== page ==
Also thoughtful are most of the scenes between the members of Team Newbie. According to the preview for the winter premiere, that’s actually a thing that’s headed our way. Those scenes aren’t as potent as the moments described above, but there’s something lovely and honest about three people whose lives all changed pretty much simultaneously getting together to lament the difficulties that come with that change, and to rightfully bitch about being treated poorly by their boss, with whom they risk life, limb and liberty every damn night.

As such, the idea of more of Dinah, Rene, and Curtis hanging out packs plenty of appeal. There’s just no chance it’s permanent, and Arrow didn’t try very hard to convince us otherwise. Oliver’s actions often have consequences, but unless an actor is leaving the show, those consequences usually only last long enough for him to learn a lesson. That’s a formula, and it’s a tired one. More good acting and cool fighting, please.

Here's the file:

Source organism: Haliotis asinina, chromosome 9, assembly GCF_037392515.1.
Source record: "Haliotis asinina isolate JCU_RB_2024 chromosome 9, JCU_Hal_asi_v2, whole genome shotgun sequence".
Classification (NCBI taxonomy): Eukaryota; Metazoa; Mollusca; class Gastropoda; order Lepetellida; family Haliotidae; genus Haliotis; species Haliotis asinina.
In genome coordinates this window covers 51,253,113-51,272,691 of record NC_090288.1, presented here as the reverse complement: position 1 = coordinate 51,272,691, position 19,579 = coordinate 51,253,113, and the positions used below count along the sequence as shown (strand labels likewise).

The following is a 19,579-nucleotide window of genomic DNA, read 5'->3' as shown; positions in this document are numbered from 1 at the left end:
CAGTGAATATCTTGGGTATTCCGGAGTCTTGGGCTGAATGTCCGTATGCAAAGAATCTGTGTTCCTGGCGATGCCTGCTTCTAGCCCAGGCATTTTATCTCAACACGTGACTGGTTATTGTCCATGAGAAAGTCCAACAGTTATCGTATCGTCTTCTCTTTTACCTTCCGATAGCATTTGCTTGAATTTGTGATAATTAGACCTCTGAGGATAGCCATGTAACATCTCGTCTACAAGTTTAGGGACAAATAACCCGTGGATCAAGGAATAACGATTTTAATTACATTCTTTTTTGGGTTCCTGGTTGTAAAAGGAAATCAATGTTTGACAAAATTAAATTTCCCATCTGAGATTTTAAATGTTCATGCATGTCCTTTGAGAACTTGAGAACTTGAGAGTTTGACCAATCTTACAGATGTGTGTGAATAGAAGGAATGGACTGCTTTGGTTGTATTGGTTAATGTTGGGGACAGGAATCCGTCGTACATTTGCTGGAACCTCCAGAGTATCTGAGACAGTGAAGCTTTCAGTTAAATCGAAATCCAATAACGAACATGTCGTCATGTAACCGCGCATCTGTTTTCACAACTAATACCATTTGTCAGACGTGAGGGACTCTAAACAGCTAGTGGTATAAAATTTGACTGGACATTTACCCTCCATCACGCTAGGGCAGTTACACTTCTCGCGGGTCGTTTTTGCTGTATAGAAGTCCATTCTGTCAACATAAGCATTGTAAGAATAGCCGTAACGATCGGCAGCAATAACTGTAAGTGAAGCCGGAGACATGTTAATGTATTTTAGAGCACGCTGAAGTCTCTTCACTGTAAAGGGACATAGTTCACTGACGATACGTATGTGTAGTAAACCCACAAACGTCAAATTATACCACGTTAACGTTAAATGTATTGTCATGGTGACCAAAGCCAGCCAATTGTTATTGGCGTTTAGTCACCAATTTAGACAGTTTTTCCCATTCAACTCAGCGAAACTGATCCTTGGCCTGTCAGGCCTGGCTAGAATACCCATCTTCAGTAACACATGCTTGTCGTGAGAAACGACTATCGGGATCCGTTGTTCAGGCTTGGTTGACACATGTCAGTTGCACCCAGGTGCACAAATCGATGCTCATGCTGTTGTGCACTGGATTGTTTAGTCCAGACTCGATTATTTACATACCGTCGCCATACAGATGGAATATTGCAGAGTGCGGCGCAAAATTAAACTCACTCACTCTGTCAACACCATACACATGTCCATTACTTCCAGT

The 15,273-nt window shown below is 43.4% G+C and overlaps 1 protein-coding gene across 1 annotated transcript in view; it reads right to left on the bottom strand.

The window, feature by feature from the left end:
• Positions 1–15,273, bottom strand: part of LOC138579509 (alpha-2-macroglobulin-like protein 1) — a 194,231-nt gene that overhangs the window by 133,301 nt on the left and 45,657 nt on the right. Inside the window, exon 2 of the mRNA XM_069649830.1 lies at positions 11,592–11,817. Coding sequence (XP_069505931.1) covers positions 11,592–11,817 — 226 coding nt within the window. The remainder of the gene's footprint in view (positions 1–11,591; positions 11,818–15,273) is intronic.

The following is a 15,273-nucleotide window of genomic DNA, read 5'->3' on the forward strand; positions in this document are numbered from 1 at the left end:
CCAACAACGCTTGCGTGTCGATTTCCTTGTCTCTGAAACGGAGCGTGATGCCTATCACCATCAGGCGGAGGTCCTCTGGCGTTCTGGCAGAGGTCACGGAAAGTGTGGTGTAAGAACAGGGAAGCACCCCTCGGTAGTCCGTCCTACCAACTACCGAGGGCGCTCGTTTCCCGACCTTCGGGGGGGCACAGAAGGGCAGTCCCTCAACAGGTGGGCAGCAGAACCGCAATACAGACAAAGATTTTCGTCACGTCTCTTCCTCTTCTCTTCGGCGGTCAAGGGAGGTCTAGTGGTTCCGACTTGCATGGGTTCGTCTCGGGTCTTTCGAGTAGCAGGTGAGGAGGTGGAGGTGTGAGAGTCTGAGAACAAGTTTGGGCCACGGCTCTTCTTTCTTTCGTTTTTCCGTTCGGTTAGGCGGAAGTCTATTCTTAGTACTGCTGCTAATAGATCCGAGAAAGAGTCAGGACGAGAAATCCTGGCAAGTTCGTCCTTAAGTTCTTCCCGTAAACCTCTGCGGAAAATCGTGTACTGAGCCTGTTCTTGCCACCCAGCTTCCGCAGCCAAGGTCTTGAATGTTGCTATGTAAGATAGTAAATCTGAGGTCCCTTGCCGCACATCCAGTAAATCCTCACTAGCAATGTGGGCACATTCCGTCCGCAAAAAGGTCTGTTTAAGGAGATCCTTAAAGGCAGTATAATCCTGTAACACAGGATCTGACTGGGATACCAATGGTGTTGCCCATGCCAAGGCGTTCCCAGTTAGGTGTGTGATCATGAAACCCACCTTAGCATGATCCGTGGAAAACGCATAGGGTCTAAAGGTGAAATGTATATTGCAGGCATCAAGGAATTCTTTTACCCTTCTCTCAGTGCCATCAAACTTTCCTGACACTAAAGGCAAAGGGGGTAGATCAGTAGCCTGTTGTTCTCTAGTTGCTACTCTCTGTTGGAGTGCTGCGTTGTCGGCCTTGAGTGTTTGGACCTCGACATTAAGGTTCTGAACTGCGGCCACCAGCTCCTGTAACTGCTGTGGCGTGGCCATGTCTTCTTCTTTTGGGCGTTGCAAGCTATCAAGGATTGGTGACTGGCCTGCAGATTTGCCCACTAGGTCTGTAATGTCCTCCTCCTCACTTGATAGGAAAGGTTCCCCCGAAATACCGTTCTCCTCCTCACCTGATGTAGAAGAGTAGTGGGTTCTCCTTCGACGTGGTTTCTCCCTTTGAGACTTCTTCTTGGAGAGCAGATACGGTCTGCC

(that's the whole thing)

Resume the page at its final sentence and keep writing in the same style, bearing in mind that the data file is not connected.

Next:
Stray observations

  • Salmon ladder watch: why do I even bother anymore?
  • TAMVP: Since the salmon ladder has deserted me, time to start a new recurring bullet. Currently accepting applications for a cute name for the Team Arrow Most Valuable Player of the week. This week’s winner: Paul Blackthorne/Quentin Lance, who kicked the crap out of that scene with Not Laurel and tugged the ol’ heartstrings with that watch.
  • William enthusiastically dancing with Auntie Thea was the most that kid has ever seemed like a kid and it was delightful.
  • I know he had a redemption moment, but are we really supposed to be cool with Felicity’s dad now?
  • Cayden James may be a genius, but letting Team Arrow destroy the piece of important science equipment when he had a camera the whole time and totally knew it was coming seems not smart.
  • “I am a man of my word. If I weren’t there wouldn’t be much of a point in vowing to destroy this city, would there?”

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About the author

Allison Shoemaker

Contributor, The A.V. Club and The Takeout. Allison loves television, bourbon, and dramatically overanalyzing social interactions.